Of all the times to get what now appears to be a swollen, seeping case of poison ivy, I chose this week to meet my yearly quota. And of all the places for a guy in a fucking three-cornered hat to stand, he elected to stand in front of me during Arcade Fire's set on What Stage. But you know what? If Philip Seymour Hoffman can hang for Bonnaroo — as I swear he was last night, in character as "exhausted Philip Seymour Hoffman waiting for a shuttle while sweating the hell through a white T-shirt" — then I can hang. We all catch our battle scars at Bonnaroo, and I seem to injure myself at every festival I cover. Weepy chest welts aren't so bad, considering, and ol' Patrick Henry-ass-tri-corner-hat dude eventually got out of my way. Plus, Arcade Fire's Win Butler put his knee in my face and dripped flop sweat on contributor Ashley Spurgeon. I was psyched. Spurgeon was grossed out.
Friday morning, I spent a lot of time proofing other folks' blog posts — we've got a fine batch of 'em, if I may say so myself — and tagging along to see artists whose sets my colleagues were covering. Our own Steve Haruch will no doubt have some words on Murfreesboroan-made-good songstress Sharon Van Etten, who played her heartfelt, dense indie rock on Which Stage.
I also popped over to The Other Tent for Justin Townes Earle, and Seth Graves can hip everyone to that a little later. I'll say, though, JTE sculpts a narrative with his banter and set arrangement that's telling of his family ties and the tradition he was raised in — though talking about his dad and name-dropping namesake Townes Van Zandt made the aforementioned familial relations pretty apparent. Our girl, Tristen/Korean Is Asian member and occasional Scene contributor Jordan Caress, joined in on vocals for Earle's "Harlem River Blues," as did Ben Sollee and the rest of Earle's familiar-faced band. Also, he admitted that he "likes drugs," but tries not to do them.
As you saw from Brantley Hargrove's report, My Morning Jacket did that thing they do: festival-sized, noodly, feel-good blowouts. MMJ is certainly the sort of band that must be appreciated for filling a much-needed niche, and for doing it with songs that are — by and large — pretty enjoyable. Gives me a bit of historical context on why people dig big-bill, longwinded jam bands. Not that I can stomach most of them, but MMJ brings me about as close as I'll get.
Now, after being dumped from the My Morning Jacket pit and into an unfamiliar, artist-only backstage access area, Ashley Spurgeon and I decided to play it cool and smoke cigarettes — both the left-handed and the right-handed kind — between a couple of gear-transport vehicles. It was about then that several — I'd venture to say at least a couple dozen, perhaps? — para-tROOpers dropped from the sky, releasing propellored glow sticks as they descended with the grace of that feather in Forrest Gump ... but more psychedelic-like ... like if Ke$ha directed Gump instead of Robert Zemekis or something.
Our patience and cloaking skills paid off, as Spurgeon and I were granted early access to the pit just before 11 p.m., finding a spot along the catwalk-y sound-booth access path — no further from the stage than 15 yards, and close to dead-center. The cinematically themed stage design couldn't have been more appropriate, as the Canadian-slash-Texan superstars of wide-eyed suburban angst sang and played every note (as they always do) like it could be their last ever. The last time I caught Arcade Fire, I was photographing them (however amateurishly). Now, they perform with the same gracious humility, but with the confidence of a band that ... well, was playing for tens of thousands of people, just won a fucking Grammy and can still get away with playing a hurdy gurdy.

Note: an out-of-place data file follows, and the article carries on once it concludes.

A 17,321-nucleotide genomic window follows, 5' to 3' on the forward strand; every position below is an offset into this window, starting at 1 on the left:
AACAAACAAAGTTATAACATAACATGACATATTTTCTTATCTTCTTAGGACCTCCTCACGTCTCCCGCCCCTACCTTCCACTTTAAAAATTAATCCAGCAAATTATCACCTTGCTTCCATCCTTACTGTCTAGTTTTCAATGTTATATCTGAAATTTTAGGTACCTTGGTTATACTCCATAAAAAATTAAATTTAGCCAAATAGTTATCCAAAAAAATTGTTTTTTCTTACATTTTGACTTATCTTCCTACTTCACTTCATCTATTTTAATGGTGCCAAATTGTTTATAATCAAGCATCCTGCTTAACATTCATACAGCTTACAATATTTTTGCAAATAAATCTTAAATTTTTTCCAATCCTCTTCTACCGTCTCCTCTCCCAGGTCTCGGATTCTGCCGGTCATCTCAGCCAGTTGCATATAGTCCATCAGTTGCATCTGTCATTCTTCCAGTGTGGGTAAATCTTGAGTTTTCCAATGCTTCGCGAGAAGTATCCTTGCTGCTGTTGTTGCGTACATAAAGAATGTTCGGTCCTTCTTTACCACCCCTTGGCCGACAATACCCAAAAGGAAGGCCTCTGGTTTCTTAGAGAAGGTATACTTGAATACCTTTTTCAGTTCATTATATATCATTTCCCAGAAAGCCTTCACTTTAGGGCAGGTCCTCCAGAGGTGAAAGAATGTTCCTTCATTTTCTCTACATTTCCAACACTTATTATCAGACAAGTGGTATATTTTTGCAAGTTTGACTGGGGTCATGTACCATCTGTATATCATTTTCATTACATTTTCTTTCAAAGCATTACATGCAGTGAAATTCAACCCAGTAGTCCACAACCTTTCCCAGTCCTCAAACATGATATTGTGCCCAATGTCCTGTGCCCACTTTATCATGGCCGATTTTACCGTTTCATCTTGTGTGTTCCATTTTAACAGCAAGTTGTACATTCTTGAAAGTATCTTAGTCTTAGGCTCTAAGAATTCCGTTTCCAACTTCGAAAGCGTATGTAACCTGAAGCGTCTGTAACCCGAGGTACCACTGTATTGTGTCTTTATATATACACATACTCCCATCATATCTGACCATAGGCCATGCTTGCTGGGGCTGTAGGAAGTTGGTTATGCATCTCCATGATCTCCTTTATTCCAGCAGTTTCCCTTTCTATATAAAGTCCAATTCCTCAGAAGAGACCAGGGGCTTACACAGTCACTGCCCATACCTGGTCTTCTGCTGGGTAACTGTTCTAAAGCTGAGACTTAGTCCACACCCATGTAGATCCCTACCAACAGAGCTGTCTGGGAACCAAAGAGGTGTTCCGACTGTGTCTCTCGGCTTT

Frontman Win Butler guided his ensemble through all the most stirring numbers from Funeral, The Suburbs and Neon Bible, noting that any festival featuring both Lil Wayne and My Morning Jacket was A-OK with him, and exerting the sort of zeal and prowess that makes you think he may have gotten a few pointers straight from his boy Bruce Springsteen. Butler even said "Let's do this, you fucking hippies" at one point, and it came off kind of endearing. After he climbed on the barricade beside me — I would've snapped a pic, but I was too busy supporting the weight of his strapping Mormon-bred hock as he saturated Spurgeon in Butlersweat — Arcade Fire unsurprisingly encored with "Wake Up" and "Sprawl." But in that order ... so that part is mildly surprising.
And the rest of the night paled in comparison, as my battery was drained by people making "party favor" inquiries via text message, and Lil Wayne's security personnel seemingly ditched Bonnaroo's protocol for their own. Weezy's an icon, a rock star ... but I just kept thinking to myself, "Why in the hell am I not at Big Boi?"
This morning I caught that Spin-beloved songstress I mentioned yesterday playing the press tent, doing the whole media-darling thing. Now, there's talk of lost phones and found drugs. And Ron Jeremy was here yesterday. And I've run into Nashvillians like Jemina Pearl and Infinity Cat's Bob Orrall, and I've pressed flesh with a bunch of dudes whose names I'm supposed to remember.
Now, to get something in my system that obliterates any and all memories of flesh-pressin' — except when Win Butler pressed his flesh on me. I'll hang onto that one. Hope to see The Black Keys, Deer Tick and more this evening. Stay tuned, beautiful babies.